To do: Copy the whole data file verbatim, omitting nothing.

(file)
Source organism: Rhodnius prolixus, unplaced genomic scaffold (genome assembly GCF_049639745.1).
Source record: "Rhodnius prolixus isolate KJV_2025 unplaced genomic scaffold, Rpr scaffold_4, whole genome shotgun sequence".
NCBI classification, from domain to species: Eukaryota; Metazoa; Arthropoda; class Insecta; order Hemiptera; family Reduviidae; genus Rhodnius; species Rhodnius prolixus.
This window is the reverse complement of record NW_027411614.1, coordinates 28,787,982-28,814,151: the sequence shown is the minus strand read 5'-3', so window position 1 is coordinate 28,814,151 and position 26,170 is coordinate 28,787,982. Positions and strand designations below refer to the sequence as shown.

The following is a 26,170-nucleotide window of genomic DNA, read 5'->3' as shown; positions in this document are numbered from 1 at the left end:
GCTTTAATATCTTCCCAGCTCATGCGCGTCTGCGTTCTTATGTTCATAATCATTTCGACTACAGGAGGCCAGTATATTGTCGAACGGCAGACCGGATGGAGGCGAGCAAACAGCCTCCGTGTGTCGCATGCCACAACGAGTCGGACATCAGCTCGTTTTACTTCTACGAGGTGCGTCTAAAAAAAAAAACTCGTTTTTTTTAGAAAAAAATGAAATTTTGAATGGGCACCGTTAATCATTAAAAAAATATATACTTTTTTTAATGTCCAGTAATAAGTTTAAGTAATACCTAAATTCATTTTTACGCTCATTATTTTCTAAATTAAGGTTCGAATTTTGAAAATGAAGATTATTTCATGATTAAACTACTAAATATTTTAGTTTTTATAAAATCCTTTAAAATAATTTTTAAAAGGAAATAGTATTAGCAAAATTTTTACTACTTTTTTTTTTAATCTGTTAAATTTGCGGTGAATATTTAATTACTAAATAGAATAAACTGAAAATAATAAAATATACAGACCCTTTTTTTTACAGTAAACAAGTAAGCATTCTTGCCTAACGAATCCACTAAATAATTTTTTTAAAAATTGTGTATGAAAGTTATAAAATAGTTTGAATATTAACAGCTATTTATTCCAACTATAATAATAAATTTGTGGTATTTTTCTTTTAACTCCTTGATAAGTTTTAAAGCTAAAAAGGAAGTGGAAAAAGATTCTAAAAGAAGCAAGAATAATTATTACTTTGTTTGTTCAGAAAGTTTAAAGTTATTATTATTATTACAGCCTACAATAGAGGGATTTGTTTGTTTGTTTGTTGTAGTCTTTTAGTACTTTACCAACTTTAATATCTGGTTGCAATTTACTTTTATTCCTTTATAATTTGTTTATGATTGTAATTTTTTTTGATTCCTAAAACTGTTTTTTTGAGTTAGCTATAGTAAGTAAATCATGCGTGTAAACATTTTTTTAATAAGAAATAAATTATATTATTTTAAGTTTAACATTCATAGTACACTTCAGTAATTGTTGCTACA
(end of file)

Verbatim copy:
Source organism: Rhodnius prolixus, unplaced genomic scaffold (genome assembly GCF_049639745.1).
Source record: "Rhodnius prolixus isolate KJV_2025 unplaced genomic scaffold, Rpr scaffold_4, whole genome shotgun sequence".
NCBI classification, from domain to species: Eukaryota; Metazoa; Arthropoda; class Insecta; order Hemiptera; family Reduviidae; genus Rhodnius; species Rhodnius prolixus.
This window is the reverse complement of record NW_027411614.1, coordinates 28,787,982-28,814,151: the sequence shown is the minus strand read 5'-3', so window position 1 is coordinate 28,814,151 and position 26,170 is coordinate 28,787,982. Positions and strand designations below refer to the sequence as shown.

The following is a 26,170-nucleotide window of genomic DNA, read 5'->3' as shown; positions in this document are numbered from 1 at the left end:
GCTTTAATATCTTCCCAGCTCATGCGCGTCTGCGTTCTTATGTTCATAATCATTTCGACTACAGGAGGCCAGTATATTGTCGAACGGCAGACCGGATGGAGGCGAGCAAACAGCCTCCGTGTGTCGCATGCCACAACGAGTCGGACATCAGCTCGTTTTACTTCTACGAGGTGCGTCTAAAAAAAAAAACTCGTTTTTTTTAGAAAAAAATGAAATTTTGAATGGGCACCGTTAATCATTAAAAAAATATATACTTTTTTTAATGTCCAGTAATAAGTTTAAGTAATACCTAAATTCATTTTTACGCTCATTATTTTCTAAATTAAGGTTCGAATTTTGAAAATGAAGATTATTTCATGATTAAACTACTAAATATTTTAGTTTTTATAAAATCCTTTAAAATAATTTTTAAAAGGAAATAGTATTAGCAAAATTTTTACTACTTTTTTTTTTAATCTGTTAAATTTGCGGTGAATATTTAATTACTAAATAGAATAAACTGAAAATAATAAAATATACAGACCCTTTTTTTTACAGTAAACAAGTAAGCATTCTTGCCTAACGAATCCACTAAATAATTTTTTTAAAAATTGTGTATGAAAGTTATAAAATAGTTTGAATATTAACAGCTATTTATTCCAACTATAATAATAAATTTGTGGTATTTTTCTTTTAACTCCTTGATAAGTTTTAAAGCTAAAAAGGAAGTGGAAAAAGATTCTAAAAGAAGCAAGAATAATTATTACTTTGTTTGTTCAGAAAGTTTAAAGTTATTATTATTATTACAGCCTACAATAGAGGGATTTGTTTGTTTGTTTGTTGTAGTCTTTTAGTACTTTACCAACTTTAATATCTGGTTGCAATTTACTTTTATTCCTTTATAATTTGTTTATGATTGTAATTTTTTTTGATTCCTAAAACTGTTTTTTTGAGTTAGCTATAGTAAGTAAATCATGCGTGTAAACATTTTTTTAATAAGAAATAAATTATATTATTTTAAGTTTAACATTCATAGTACACTTCAGTAATTGTTGCTACA